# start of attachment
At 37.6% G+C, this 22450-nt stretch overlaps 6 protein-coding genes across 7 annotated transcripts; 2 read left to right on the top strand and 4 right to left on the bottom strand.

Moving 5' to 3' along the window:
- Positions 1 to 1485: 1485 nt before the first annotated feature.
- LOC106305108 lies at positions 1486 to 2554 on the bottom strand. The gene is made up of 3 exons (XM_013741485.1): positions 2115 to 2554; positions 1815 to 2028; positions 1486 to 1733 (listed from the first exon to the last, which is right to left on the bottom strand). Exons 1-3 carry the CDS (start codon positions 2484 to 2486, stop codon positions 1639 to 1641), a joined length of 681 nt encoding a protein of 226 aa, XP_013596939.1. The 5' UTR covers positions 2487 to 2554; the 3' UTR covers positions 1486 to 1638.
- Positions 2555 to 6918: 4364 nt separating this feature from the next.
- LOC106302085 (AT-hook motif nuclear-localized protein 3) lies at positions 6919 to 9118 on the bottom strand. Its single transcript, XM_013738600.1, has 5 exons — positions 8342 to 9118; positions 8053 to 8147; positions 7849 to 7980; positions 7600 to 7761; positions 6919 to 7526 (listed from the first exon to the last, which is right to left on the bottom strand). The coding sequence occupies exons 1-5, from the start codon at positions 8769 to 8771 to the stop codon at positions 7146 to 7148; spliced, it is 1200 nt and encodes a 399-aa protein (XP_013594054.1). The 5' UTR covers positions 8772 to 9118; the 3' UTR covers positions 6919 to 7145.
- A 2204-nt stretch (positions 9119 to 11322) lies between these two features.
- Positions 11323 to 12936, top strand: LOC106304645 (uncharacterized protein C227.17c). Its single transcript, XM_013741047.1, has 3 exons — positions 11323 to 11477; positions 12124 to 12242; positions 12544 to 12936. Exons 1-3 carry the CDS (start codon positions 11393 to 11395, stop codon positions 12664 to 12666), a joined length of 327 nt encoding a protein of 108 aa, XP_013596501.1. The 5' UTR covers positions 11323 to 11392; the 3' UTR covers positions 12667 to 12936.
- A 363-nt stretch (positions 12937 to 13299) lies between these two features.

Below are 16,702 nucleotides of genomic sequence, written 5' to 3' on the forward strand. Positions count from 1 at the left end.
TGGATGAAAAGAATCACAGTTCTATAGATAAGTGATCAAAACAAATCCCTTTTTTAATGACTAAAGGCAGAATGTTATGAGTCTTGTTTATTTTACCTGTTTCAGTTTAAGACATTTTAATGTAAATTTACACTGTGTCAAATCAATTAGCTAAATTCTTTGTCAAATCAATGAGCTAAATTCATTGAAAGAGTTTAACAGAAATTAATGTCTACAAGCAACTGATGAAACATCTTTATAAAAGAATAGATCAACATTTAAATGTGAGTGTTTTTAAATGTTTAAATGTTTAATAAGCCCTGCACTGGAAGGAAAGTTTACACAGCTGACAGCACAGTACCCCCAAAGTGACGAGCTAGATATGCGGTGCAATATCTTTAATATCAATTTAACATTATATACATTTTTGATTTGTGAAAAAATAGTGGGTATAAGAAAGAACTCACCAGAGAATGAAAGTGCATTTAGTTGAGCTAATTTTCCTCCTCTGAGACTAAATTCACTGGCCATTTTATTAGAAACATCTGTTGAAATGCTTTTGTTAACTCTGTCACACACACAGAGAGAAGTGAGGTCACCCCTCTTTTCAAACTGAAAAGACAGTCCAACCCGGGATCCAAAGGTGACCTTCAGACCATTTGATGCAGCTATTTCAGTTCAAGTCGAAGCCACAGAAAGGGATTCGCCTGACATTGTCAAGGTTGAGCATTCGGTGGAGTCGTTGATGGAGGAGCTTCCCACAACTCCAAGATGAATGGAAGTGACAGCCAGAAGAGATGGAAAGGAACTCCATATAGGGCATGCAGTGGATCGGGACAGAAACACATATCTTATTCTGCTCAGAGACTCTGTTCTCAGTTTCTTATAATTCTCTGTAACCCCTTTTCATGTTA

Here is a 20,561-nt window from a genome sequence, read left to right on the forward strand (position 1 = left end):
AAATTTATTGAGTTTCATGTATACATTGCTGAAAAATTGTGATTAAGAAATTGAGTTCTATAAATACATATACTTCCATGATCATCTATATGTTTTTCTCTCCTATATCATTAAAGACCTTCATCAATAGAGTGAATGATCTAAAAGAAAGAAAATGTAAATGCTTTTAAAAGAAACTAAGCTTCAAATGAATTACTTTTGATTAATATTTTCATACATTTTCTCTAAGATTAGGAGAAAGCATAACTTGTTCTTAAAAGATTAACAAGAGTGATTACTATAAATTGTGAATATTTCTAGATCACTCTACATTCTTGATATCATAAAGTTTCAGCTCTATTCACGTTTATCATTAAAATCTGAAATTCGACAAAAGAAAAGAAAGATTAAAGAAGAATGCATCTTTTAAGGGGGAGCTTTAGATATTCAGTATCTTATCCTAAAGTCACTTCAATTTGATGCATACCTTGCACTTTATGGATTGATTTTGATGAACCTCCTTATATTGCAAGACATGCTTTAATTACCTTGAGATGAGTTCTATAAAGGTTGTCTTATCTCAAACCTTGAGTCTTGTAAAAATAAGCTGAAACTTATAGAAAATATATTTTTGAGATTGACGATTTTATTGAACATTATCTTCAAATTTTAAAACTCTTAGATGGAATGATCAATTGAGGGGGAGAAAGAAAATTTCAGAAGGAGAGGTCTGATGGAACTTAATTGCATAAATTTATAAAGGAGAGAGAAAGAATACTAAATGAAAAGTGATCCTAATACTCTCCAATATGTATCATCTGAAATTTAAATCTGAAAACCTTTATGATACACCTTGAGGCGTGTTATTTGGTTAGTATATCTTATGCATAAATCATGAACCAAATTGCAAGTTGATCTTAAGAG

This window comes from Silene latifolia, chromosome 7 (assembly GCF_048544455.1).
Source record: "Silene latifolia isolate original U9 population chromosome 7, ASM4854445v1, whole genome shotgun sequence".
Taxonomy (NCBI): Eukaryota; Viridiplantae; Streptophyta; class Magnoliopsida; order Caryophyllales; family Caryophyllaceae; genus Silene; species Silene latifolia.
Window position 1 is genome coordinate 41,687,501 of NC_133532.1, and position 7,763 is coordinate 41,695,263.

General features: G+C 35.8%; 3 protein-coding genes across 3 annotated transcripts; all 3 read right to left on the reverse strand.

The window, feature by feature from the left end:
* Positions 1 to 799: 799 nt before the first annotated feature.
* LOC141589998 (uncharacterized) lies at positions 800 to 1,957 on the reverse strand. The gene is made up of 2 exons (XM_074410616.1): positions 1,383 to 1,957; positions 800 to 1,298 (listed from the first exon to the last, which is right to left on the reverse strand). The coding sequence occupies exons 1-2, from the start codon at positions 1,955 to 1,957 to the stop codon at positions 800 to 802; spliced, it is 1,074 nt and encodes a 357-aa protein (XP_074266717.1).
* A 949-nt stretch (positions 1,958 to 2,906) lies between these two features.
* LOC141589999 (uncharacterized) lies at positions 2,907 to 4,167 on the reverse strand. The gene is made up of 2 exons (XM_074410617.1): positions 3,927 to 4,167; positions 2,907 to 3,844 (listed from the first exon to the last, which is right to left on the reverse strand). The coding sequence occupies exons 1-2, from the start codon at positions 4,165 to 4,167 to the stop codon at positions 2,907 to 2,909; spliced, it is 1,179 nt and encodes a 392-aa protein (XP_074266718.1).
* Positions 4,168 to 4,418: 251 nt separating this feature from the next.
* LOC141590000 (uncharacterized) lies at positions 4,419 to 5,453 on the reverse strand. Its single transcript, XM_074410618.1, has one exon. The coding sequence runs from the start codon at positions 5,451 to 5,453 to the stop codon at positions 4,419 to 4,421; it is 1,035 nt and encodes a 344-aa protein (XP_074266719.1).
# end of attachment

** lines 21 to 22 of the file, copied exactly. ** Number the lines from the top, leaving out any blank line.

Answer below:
* LOC141589998 (uncharacterized) lies at positions 800 to 1,957 on the reverse strand. The gene is made up of 2 exons (XM_074410616.1): positions 1,383 to 1,957; positions 800 to 1,298 (listed from the first exon to the last, which is right to left on the reverse strand). The coding sequence occupies exons 1-2, from the start codon at positions 1,955 to 1,957 to the stop codon at positions 800 to 802; spliced, it is 1,074 nt and encodes a 357-aa protein (XP_074266717.1).
* A 949-nt stretch (positions 1,958 to 2,906) lies between these two features.